as transmitted and interpreted by more established Jewish authorities associated with the Temple. At the same time, it would be wrong to characterize the material at this stage as anti-Mosaic in any way. (5) A study of the scroll turns and fragments of 4Q212 indicates that a significant amount of material remained in the scroll after the beginning of the Epistle of Enoch; this indicates that the scroll probably included all of the Epistle rather than only the frame, and counters the thesis of some scholars (Boccaccini, Nickelsburg) who regard the main body of the Epistle as a composition that was not preserved at Qumran.

This concluding seminar offered both an overview of and an introduction to the Classical Ethiopic (Ge'ez) manuscript tradition of 1 Enoch. Since all 108 chapters of 1 Enoch are fully preserved only in Ge'ez, recent developments in the study of this text will have an increasing impact on future translations.
Work by Stuckenbruck and Ted Erho since 2008 has resulted in the identification of and, in many cases, the recovery of a number of previously unstudied Enoch manuscripts and related materials from the Ethiopic tradition. Whereas recent lists of Ethiopic manuscripts have numbered up to 50 (with 12 mss. belonging to the older first recension), today we can speak of the existence of at least as many as 120 manuscripts (with 28 mss. belonging to the first recension).
The impact of the additional material, some of which offers the best textual evidence for 1 Enoch to date, will lead to a new forthcoming English translation, as well as to a commentary currently being prepared for the Anchor Bible series (Yale University Press). More research is likely to lead to further discoveries. The emerging Ethiopic materials require new text-critical work that will lead to some changes in the form of the critical text, occasionally by way of a few entirely new readings, and more often through the privileging of previous "minority" readings as those which can now be regarded as textually preferable. The seminar session weighed alternative ways of presenting the text and concluded that both the older and the later, more standardizing recension of the Ethiopic text should be text-critically studied before one analyzes the relationship between the more unstable older tradition and the existing Greek and Aramaic materials. Finally, the new Ethiopic evidence can be studied, not only for the reconstruction of traditions going back to the Second Temple period, but also for the reception of 1 Enoch within the Ethiopian Orthodox Church. In this respect, it becomes important to acquaint oneself with the vibrant tradition of interpretation that has been passed down through many generations in the Ethiopian Church; about which knowledge is now being made available through studies of 1 Enoch’s reception in literature composed during the fourteenth and fifteenth centuries, as well as in the commentary tradition (Ademta) on the work and its liturgical use. We may look forward to new studies on these points, to be published in upcoming issues of the Journal for the Study of the Pseudepigrapha, by a number of scholars working out of Ethiopia and Europe.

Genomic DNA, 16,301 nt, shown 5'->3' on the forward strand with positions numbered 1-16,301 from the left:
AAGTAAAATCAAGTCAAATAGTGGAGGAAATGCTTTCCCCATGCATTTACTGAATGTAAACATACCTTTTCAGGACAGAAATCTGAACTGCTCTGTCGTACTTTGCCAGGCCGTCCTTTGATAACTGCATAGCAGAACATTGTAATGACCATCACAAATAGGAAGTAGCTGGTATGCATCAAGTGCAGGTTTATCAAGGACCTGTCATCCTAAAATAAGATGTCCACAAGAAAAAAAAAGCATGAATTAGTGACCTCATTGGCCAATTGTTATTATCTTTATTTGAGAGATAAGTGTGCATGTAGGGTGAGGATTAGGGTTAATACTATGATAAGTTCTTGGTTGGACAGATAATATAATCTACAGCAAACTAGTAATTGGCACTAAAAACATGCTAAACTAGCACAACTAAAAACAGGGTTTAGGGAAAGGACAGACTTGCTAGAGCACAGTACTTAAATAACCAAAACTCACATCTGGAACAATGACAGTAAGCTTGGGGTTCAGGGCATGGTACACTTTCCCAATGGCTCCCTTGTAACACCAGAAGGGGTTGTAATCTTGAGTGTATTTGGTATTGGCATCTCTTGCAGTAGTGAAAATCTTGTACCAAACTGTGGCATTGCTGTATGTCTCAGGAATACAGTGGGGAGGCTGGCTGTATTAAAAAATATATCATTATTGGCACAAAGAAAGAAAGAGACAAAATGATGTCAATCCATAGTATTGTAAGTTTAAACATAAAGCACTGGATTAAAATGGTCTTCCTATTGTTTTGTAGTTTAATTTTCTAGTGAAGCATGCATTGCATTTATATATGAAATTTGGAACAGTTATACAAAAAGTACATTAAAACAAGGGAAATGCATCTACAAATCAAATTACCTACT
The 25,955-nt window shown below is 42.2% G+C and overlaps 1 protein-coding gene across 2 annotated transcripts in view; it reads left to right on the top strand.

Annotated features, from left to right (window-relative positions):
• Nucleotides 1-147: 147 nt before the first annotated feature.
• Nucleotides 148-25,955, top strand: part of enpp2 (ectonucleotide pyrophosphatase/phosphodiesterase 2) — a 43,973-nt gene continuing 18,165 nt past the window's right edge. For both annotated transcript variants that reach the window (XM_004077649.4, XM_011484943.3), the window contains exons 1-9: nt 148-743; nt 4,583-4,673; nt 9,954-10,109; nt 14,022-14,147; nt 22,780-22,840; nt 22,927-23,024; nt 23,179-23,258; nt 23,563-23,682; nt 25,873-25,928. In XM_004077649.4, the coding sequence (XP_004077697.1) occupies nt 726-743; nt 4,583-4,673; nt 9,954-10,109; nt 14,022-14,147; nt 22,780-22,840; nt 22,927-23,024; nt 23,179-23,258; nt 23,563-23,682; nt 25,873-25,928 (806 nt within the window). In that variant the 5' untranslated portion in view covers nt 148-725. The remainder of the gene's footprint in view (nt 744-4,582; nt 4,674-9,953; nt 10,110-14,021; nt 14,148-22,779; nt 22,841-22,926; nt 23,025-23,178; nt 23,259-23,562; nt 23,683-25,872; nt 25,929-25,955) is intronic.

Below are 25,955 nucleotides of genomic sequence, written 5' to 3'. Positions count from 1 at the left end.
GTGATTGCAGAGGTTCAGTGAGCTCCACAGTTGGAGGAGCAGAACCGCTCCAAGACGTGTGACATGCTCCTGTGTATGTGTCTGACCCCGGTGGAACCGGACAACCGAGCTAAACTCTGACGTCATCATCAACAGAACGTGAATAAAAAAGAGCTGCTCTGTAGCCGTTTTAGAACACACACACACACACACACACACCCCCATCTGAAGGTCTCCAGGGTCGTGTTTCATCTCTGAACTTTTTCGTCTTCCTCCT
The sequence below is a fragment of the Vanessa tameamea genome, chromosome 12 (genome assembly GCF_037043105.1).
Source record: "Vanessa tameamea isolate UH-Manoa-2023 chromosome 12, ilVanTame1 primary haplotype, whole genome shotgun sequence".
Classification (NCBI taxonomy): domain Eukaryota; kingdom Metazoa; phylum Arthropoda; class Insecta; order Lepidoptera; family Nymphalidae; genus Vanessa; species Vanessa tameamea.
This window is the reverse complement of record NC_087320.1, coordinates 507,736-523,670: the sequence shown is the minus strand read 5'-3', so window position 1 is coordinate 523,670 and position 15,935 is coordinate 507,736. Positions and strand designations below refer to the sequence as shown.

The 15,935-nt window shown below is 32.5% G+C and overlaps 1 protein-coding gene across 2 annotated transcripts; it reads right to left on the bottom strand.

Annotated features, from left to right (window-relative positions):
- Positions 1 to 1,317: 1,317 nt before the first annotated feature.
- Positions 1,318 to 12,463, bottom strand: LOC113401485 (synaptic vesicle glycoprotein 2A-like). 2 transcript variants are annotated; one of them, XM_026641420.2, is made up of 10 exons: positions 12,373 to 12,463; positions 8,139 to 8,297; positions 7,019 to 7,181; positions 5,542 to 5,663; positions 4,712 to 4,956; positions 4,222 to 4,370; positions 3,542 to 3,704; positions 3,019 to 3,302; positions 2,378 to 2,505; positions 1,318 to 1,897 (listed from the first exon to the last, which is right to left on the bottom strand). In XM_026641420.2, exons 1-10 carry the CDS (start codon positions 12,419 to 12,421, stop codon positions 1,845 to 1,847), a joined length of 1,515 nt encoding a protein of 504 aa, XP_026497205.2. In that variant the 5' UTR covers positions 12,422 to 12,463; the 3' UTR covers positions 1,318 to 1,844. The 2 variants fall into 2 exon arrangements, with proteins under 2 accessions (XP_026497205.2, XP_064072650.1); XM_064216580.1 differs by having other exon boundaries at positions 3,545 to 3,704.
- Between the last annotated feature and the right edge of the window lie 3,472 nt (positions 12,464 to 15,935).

In Memoriam
Frank Moore Cross: Scholar, Teacher, Mentor
Sidnie White Crawford, University of Nebraska-Lincoln

A pioneer in the study of the Dead Sea Scrolls and the related fields of epigraphy, paleography, and textual crit-icism of the Hebrew Bible, Frank Moore Cross was born on July 13, 1921, in Ross, California, and passed away on October 17, 2012, in Rochester, NY, at the age of 91.
frank mooreCross received his Bachelor of Divinity degree in 1946 from McCormick Theological Seminary, and his Ph.D. in 1950 from Johns Hopkins University, where he studied under William Foxwell Albright. He began his teaching career at Welles-ley College and McCormick. In 1957, he was named the Han-cock Professor of Hebrew and Other Oriental Languages at Harvard Univer-sity, where he remained until his retirement in 1992. While at Harvard, Cross supervised over 100 doctoral dis-sertations, in-cluding many that covered some aspect of Dead Sea Scrolls scholarship. Some of his students who have continued in Scrolls work include Eugene Ulrich, P. Kyle McCarter, Jim Davila, Julie Duncan, Russell Fuller, Nathan Jastram and Sidnie White Crawford.
Cross's first article on Qumran, "The Newly Dis-covered Scrolls in the Hebrew University Museum in Jerusalem," appeared in 1949. In 1953, he became the first outside member of Roland de Vaux's newly formed editorial team, arriving in Jerusalem to undertake, with J. T. Milik, the enormous task of sorting and classifying the manuscript fragments pouring into the Rockefeller Museum. Cross was particularly responsible for exam-ining and identifying the professionally excavated frag-ments from Cave 4. Cross's lot eventually included all of the "biblical" fragments, which he subsequently divided with P. W. Skehan. His final critical edition (with Richard Saley and Donald Parry), of the Cave 4 Samuel manuscripts, appeared as Discoveries in the Judaean Desert 17 in 2005.